By Jocelyn Selim
Ernie Davis’ Last Down
The Heisman Trophy winner broke professional and racial barriers before dying of cancer at 23
By Jocelyn Selim
In August 1962, as Ernie Davis walked onto the field of Cleveland Municipal Stadium in his Browns uniform for a preseason game against the Pittsburgh Steelers, the five-minute standing ovation from 78,000 fans seemed endless. The appearance of Davis, the first overall pick in that year’s draft, was one of the most eagerly awaited professional debuts in football history. Originally snapped up by the Washington Redskins, Davis had been pursued by the Cleveland Browns through almost any means necessary: The team had traded both its first-round draft pick and one of its best players, and offered Davis the princely sum of $200,000—the largest contract ever awarded to a rookie player at the time.
Browns owner Art Modell and head coach Paul Brown easily justified Davis’ cost. A 6-foot, 2-inch running back, Davis was on the cusp of one of the most brilliant careers in football. Playing college ball at Syracuse University in New York, he had led his team to an undefeated national championship, and had been named first-team All-American two years in a row. He had also earned himself a national nickname, the Elmira Express, homage to both his tiny hometown in upstate New York and his speed at rushing through opposing team’s defenses.
Davis wasn’t just exceptional on the field; he broke color barriers. Voted the Most Valuable Player (MVP) of the 1960 Cotton Bowl in Texas, he had pulled off, with a pulled hamstring, an all-time Cotton Bowl record pass reception of 87 yards. In the biography The Elmira Express, author Robert Gallagher recounts a telling story: When Syracuse’s Texan hosts and opponents informed the team that, because Davis was black, he could attend the award banquet only long enough to collect his MVP trophy and leave, his teammates, nearly all white, voted to boycott the dinner.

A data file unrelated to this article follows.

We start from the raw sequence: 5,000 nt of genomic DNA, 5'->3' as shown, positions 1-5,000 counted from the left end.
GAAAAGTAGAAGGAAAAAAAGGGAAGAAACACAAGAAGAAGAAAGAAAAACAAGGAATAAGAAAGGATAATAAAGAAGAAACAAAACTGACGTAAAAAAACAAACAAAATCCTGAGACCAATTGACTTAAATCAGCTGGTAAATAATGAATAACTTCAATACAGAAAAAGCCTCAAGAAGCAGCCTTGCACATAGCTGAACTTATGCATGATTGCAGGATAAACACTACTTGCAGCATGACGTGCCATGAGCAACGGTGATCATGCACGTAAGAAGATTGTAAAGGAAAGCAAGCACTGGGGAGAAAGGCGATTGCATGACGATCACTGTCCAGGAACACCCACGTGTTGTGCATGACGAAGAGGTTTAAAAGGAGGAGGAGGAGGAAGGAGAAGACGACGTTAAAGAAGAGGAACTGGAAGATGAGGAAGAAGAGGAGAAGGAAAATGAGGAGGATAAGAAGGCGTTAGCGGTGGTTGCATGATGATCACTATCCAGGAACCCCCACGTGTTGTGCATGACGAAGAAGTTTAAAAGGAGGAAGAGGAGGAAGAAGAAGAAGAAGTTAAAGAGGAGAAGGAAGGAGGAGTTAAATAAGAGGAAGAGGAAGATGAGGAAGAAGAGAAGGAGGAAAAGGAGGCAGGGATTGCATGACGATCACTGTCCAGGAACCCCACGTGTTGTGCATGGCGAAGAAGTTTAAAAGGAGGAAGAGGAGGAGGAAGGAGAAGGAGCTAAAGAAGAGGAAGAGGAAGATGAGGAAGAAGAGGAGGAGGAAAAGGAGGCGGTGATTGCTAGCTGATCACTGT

It wasn’t the first time Davis had navigated racism, and it wouldn’t be the last. Davis was winning games like the Cotton Bowl amid the struggles of the civil rights movement. It was the era when freedom rides were being organized throughout the South, and Martin Luther King Jr. and Malcolm X were gaining national prominence. Davis wasn’t a politician himself: He was a shy football player who had overcome a severe stuttering problem in his youth and still suffered from jitters before public speaking engagements. But his achievements spoke louder than words. Gallagher relates the story of a white resident of Davis’ hometown who once recalled noticing that his son was “drinking an inordinate amount of chocolate milk.” When the father asked the child why, the young boy replied, “I want to be like Ernie Davis.”
In 1961, Davis made history by becoming the first black athlete to win the Heisman Trophy, the highest honor in college football. Sportswriters were already referring to him as the greatest running back ever to play the game.
But more than that, Modell and Brown knew, Davis was a player they could depend on. It’s easy for someone to perform well when his team is dominating a game, but Davis was one of those guys a coach wanted around in a pinch: a player with a habit of making impossible plays, of pulling out a win from near-disaster. Davis, together with Jim Brown—a previous recruit from Syracuse—were to supply a dream backfield that the Browns hoped would take them to dizzying heights and an NFL championship.